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Belleville | Craineville | Cuba | Freedom Township | Munden | Scandia
"The last of the early group settlements to be made in Republic County was that of the Polish, late in the year of 1870. These Poles, with the exception of one of their number, bought their land, for homesteads were no longer available.
The first group to come included:Frank Uschler, wife and at least one son, Frank.John Rost and family including two or three sons.Michael Levondofsky and family.John Shymanski and family.John Kerstine and family,-five sons.Lawrence Levondofski (son of Michael).Wenzel Jehilik.Casper Jehilik.Frank Jehilik.
The three Jehiliks, who were brothers, were not Polish but Bohemian. They came with the group and settled with them, however.
These people, who came from St. Joe, [St. Joseph,] Missouri, settled in the northwest part of Freedom Township. Some of the older men drove out with teams but the younger ones came on the train.
The Rost, Shymanski and Uschler families came from the same part of Poland but the other families came from different places. They had met and formed their group in St. Joe where they worked in the rolling mills and packing houses. They had read of the land in Kansas in the papers.
The group was joined by other Poles in the course of a few years until it numbered twenty-five families. . . .
Some new members came directly from the old country. If a man here was in need of a [farmhand] he would write back to some of his family and friends, at his old home. These men who came would work as hands until they could pay or start to pay for a farm and so the settlement grew.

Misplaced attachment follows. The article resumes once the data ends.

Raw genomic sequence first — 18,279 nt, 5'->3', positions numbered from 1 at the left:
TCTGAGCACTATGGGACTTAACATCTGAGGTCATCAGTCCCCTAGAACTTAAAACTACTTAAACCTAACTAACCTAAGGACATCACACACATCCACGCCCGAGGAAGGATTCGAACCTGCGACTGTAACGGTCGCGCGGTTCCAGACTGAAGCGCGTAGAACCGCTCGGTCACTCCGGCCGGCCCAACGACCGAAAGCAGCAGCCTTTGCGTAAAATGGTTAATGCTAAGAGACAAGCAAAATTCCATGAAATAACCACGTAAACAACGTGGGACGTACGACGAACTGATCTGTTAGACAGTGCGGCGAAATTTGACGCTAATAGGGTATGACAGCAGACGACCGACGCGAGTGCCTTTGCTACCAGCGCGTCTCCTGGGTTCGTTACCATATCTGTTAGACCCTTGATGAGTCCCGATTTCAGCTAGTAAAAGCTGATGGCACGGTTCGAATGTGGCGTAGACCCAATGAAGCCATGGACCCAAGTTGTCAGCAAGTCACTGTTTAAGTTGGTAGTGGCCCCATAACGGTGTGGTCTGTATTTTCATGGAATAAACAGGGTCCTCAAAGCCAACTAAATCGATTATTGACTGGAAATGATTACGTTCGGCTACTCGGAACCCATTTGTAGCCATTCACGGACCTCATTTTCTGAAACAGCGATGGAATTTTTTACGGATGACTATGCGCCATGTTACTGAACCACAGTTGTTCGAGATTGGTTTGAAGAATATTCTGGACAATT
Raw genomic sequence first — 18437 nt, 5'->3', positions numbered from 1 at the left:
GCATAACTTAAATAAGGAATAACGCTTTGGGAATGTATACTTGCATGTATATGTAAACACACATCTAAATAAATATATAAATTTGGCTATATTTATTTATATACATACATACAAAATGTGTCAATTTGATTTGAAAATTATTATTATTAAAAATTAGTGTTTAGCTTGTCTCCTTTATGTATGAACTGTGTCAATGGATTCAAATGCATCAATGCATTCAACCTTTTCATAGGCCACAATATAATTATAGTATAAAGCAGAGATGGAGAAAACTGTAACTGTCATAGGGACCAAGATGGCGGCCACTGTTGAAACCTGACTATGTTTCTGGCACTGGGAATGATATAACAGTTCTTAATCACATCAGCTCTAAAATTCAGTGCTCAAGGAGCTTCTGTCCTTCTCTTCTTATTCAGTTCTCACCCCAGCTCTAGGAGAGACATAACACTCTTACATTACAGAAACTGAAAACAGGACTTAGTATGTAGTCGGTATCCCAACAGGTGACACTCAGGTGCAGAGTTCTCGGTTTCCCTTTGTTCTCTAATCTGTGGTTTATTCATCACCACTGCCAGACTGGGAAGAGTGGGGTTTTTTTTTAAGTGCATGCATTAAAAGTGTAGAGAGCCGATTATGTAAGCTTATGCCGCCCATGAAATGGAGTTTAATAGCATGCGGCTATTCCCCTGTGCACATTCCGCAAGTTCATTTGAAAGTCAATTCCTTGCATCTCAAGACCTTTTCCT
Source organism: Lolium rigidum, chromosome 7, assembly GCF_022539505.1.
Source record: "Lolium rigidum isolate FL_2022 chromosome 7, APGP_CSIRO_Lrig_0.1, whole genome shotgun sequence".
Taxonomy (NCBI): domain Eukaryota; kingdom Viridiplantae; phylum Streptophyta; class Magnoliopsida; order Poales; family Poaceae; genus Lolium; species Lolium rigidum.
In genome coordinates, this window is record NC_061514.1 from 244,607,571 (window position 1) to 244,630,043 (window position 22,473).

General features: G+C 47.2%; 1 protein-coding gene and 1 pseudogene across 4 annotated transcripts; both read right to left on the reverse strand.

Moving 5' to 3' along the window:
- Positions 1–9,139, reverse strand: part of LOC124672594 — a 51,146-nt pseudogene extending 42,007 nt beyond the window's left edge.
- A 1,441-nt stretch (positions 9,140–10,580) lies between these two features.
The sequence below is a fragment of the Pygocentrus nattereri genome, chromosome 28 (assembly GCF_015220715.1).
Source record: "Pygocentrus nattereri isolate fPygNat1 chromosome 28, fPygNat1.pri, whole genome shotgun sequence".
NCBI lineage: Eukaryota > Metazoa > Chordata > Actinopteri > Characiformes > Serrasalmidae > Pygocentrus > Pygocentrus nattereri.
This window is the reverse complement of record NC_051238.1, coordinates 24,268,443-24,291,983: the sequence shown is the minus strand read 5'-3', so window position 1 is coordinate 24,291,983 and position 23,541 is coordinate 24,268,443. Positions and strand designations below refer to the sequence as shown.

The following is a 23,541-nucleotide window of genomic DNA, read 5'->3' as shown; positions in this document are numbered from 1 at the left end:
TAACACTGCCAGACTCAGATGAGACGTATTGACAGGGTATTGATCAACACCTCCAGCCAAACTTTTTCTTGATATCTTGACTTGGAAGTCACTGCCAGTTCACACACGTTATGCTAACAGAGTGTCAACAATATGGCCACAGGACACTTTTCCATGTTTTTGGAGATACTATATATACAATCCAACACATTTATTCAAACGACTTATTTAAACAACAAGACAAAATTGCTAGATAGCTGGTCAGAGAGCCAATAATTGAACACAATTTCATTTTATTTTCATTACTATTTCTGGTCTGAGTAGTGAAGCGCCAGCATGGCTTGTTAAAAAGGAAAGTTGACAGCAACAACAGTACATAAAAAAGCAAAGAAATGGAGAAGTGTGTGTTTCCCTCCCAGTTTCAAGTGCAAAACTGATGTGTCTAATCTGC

The part of Poland from which these people came was at that time under the government of Germany. The Poles were not [well-treated] and many of them came to the United States. Here they worked for a time in the mills and factories of the eastern cities and then went to farms farther west. Those who came to Republic County had, with a few exceptions, worked for a time in St. Joe, Missouri, where they read in the papers of the land to be had in Kansas. . . .
The group lived close together, in dugouts for a time. The men farmed in the summer but continued to go to St. Joe, Missouri, in the winter to work in the factories, leaving their families to tend the farms. . . .
Although but two of the early group are now living, the identity of the community is retained. It is still Polish. . . ."*
*Ida Lucretia Smith, “A History of the National Group Settlements in Republic County, Kansas” (M. S. thesis, Fort Hays Kansas State College, 1933), 63-65.
Smith, Ida Lucretia. “A History of the National Group Settlements in Republic County, Kansas.” M. S. thesis., Fort Hays Kansas State College, 1933.
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